Don't front, we've been loving America

Kwanele Ndlovu Singles Lane
Hip-hop star ASAP Rocky has seemingly become a fashion icon for many of SA's youth.
Hip-hop star ASAP Rocky has seemingly become a fashion icon for many of SA's youth.
Image: Theo Wargo / Getty Images

I can assure our dear Patrice Motsepe that I know at least one person who loves America. My son!

And as a bonus, that kid has never spoken ill about Trump either. Just this week, while hunting for an outfit to wear at his school's Valentine's dance, I had to remind the kid that this is not America!

While I was browsing through red T-shirts, he says he wants to wear a poloneck. A black poloneck. Huh? Then, as if that was not enough, he says "... and a few chains around my neck".

He wants to wear all this in the peak of African summer, under disco lights.

Shaft! The movie Shaft spoilt fashion for almost 50 years. That is what I thought. Then I remembered that the kid's generation do not even know about Shaft.

He just wants to look like some guy called ASAP, and a few others that wear polonecks poolside at a party while the heat is so bad the girls start swelling in their bikinis.

I am actually thankful that he has a brushcut on his head and cannot complement his hideous hip-hop look with five shoulder-length braids. The first time he sent us photos of ASAP Rocky as "December hairstyle inspiration" we tried saying it is a girl's hairstyle. Unfortunately, those stereotypes do not cut it with the Skrr Skrr generation.

They know terms like "gender-neutral" and actually use them in debates with their parents. My best defence was keeping clippers at home and ensuring that his afro does not thrive beyond 3cm in length. That, and the classic parental "No! It is not negotiable" and enduring tantrums for a week or two.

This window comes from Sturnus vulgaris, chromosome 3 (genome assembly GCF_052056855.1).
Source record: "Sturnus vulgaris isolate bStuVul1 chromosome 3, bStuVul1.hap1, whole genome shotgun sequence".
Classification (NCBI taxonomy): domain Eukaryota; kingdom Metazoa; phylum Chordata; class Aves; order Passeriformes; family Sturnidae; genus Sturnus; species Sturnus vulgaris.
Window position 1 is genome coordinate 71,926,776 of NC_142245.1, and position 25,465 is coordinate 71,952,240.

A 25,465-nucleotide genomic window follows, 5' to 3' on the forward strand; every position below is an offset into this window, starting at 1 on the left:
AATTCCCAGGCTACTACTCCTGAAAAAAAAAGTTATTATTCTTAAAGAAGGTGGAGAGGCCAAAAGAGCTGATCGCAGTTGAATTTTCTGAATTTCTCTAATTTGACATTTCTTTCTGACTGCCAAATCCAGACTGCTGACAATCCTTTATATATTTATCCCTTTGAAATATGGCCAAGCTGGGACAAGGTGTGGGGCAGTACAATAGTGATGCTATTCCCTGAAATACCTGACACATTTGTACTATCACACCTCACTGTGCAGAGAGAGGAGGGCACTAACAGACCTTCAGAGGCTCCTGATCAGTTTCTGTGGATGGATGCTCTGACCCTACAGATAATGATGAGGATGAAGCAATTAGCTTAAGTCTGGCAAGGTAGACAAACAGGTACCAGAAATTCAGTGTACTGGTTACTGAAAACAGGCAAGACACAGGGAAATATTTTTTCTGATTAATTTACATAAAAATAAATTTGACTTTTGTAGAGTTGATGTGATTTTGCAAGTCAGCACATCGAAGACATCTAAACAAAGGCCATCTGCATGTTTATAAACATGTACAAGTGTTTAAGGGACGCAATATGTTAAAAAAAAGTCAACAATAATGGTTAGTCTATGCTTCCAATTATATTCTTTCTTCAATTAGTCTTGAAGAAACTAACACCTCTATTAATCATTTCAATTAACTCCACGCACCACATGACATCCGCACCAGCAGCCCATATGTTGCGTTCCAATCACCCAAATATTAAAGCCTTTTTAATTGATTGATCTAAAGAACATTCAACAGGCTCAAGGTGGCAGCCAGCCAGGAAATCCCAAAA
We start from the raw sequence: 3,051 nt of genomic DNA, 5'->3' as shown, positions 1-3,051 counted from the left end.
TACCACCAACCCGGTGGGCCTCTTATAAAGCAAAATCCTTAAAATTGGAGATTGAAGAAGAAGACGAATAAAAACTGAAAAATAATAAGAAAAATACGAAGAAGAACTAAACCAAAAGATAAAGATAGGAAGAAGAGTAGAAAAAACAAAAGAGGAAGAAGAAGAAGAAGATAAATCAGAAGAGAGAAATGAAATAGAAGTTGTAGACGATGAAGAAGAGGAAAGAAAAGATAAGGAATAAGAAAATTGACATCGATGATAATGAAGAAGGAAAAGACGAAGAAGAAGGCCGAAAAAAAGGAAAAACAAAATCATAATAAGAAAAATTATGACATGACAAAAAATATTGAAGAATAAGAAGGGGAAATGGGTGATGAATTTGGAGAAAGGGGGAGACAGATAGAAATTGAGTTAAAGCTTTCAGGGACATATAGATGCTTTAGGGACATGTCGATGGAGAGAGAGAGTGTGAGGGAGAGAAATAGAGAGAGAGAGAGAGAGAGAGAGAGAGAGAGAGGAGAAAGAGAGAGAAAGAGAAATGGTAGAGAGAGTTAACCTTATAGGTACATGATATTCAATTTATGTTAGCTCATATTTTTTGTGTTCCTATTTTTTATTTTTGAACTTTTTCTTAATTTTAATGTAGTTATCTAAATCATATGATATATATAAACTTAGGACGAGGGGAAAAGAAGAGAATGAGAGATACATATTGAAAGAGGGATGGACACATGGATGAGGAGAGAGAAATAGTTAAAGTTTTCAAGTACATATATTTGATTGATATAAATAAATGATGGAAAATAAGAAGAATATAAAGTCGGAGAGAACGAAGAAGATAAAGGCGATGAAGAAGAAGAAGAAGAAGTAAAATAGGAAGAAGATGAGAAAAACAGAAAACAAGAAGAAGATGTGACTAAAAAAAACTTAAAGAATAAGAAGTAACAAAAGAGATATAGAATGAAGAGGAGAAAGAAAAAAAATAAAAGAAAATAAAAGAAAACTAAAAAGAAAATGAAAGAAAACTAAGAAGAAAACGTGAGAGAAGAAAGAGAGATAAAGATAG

I have conceded that I have little control over what he wears and will just have to grin and ask "when did you buy that?" when he comes out of his room looking like an unpaid extra in a crunk music video. I will take photos of him and keep them for his corporate days when he starts criticising his kid's fashion influence.

I bet his generation would still be crediting the West for influencing the culture of the youth, and forgetting that they themselves mirrored everything popular on that side of the globe. Just like my generation. We have just always loved America.

I grew up with boys who wore basketball vests and XXL bermuda shorts and it seemed like their parents insisted they buy sneakers two sizes bigger.

But nothing prepared me for just how the baggy clothes would shrink to polonecks, tight tees and skinny pants. So much that last year I eventually succumbed to allowing the kid's grey school trousers to be altered and made into skinny fits.

There is just always a new American fashion trend that is plastered in music videos all over YouTube and cascades to our homes. And maybe fashion is a small aspect of influence of behaviour and culture, but it has been a powerful tide.

I am not sure about all of Africa, but I have accepted that in my son's life I am just a tool and a financial means for him to look, speak and dance like his favourite American rappers.

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